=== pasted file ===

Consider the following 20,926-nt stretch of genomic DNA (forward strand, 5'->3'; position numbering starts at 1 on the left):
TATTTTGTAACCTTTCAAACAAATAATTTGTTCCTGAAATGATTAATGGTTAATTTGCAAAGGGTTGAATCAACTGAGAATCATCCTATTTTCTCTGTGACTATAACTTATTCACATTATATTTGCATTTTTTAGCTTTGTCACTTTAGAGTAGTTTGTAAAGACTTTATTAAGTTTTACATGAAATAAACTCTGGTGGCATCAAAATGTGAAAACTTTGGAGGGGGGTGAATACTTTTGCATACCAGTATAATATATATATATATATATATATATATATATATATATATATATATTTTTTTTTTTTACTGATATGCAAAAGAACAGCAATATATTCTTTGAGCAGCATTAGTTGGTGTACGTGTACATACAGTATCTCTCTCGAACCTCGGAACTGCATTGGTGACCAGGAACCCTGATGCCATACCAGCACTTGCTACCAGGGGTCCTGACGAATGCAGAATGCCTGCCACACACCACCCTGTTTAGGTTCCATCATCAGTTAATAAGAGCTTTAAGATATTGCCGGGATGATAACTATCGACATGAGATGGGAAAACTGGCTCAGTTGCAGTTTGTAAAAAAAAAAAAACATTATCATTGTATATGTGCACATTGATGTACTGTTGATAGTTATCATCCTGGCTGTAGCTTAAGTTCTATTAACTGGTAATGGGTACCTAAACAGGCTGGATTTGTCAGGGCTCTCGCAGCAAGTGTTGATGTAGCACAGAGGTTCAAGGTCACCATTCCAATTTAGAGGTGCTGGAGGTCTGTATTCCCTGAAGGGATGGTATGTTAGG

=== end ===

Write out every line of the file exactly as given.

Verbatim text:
Consider the following 20,926-nt stretch of genomic DNA (forward strand, 5'->3'; position numbering starts at 1 on the left):
TATTTTGTAACCTTTCAAACAAATAATTTGTTCCTGAAATGATTAATGGTTAATTTGCAAAGGGTTGAATCAACTGAGAATCATCCTATTTTCTCTGTGACTATAACTTATTCACATTATATTTGCATTTTTTAGCTTTGTCACTTTAGAGTAGTTTGTAAAGACTTTATTAAGTTTTACATGAAATAAACTCTGGTGGCATCAAAATGTGAAAACTTTGGAGGGGGGTGAATACTTTTGCATACCAGTATAATATATATATATATATATATATATATATATATATATATATATATTTTTTTTTTTTACTGATATGCAAAAGAACAGCAATATATTCTTTGAGCAGCATTAGTTGGTGTACGTGTACATACAGTATCTCTCTCGAACCTCGGAACTGCATTGGTGACCAGGAACCCTGATGCCATACCAGCACTTGCTACCAGGGGTCCTGACGAATGCAGAATGCCTGCCACACACCACCCTGTTTAGGTTCCATCATCAGTTAATAAGAGCTTTAAGATATTGCCGGGATGATAACTATCGACATGAGATGGGAAAACTGGCTCAGTTGCAGTTTGTAAAAAAAAAAAAACATTATCATTGTATATGTGCACATTGATGTACTGTTGATAGTTATCATCCTGGCTGTAGCTTAAGTTCTATTAACTGGTAATGGGTACCTAAACAGGCTGGATTTGTCAGGGCTCTCGCAGCAAGTGTTGATGTAGCACAGAGGTTCAAGGTCACCATTCCAATTTAGAGGTGCTGGAGGTCTGTATTCCCTGAAGGGATGGTATGTTAGG